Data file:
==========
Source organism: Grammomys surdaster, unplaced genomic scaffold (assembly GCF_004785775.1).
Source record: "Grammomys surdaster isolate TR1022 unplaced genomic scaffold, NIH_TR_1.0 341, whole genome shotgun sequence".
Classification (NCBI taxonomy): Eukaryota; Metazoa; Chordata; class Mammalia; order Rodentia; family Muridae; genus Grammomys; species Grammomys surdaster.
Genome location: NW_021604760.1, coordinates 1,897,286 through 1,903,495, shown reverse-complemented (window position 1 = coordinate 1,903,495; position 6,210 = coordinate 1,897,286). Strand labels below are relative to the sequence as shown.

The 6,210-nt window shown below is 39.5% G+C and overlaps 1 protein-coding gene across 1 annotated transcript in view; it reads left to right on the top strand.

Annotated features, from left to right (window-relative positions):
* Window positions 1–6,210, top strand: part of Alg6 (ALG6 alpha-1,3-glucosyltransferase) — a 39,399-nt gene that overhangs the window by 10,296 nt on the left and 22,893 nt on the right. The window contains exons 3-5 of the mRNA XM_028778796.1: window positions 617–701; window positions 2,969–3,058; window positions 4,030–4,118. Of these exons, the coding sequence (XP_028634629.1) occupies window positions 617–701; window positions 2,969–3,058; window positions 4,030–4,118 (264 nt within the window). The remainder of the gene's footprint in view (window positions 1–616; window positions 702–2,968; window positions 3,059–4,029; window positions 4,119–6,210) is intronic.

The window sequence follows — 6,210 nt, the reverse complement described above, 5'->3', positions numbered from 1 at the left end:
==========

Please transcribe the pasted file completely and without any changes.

Source organism: Grammomys surdaster, unplaced genomic scaffold (assembly GCF_004785775.1).
Source record: "Grammomys surdaster isolate TR1022 unplaced genomic scaffold, NIH_TR_1.0 341, whole genome shotgun sequence".
Classification (NCBI taxonomy): Eukaryota; Metazoa; Chordata; class Mammalia; order Rodentia; family Muridae; genus Grammomys; species Grammomys surdaster.
Genome location: NW_021604760.1, coordinates 1,897,286 through 1,903,495, shown reverse-complemented (window position 1 = coordinate 1,903,495; position 6,210 = coordinate 1,897,286). Strand labels below are relative to the sequence as shown.

The 6,210-nt window shown below is 39.5% G+C and overlaps 1 protein-coding gene across 1 annotated transcript in view; it reads left to right on the top strand.

Annotated features, from left to right (window-relative positions):
* Window positions 1–6,210, top strand: part of Alg6 (ALG6 alpha-1,3-glucosyltransferase) — a 39,399-nt gene that overhangs the window by 10,296 nt on the left and 22,893 nt on the right. The window contains exons 3-5 of the mRNA XM_028778796.1: window positions 617–701; window positions 2,969–3,058; window positions 4,030–4,118. Of these exons, the coding sequence (XP_028634629.1) occupies window positions 617–701; window positions 2,969–3,058; window positions 4,030–4,118 (264 nt within the window). The remainder of the gene's footprint in view (window positions 1–616; window positions 702–2,968; window positions 3,059–4,029; window positions 4,119–6,210) is intronic.

The window sequence follows — 6,210 nt, the reverse complement described above, 5'->3', positions numbered from 1 at the left end: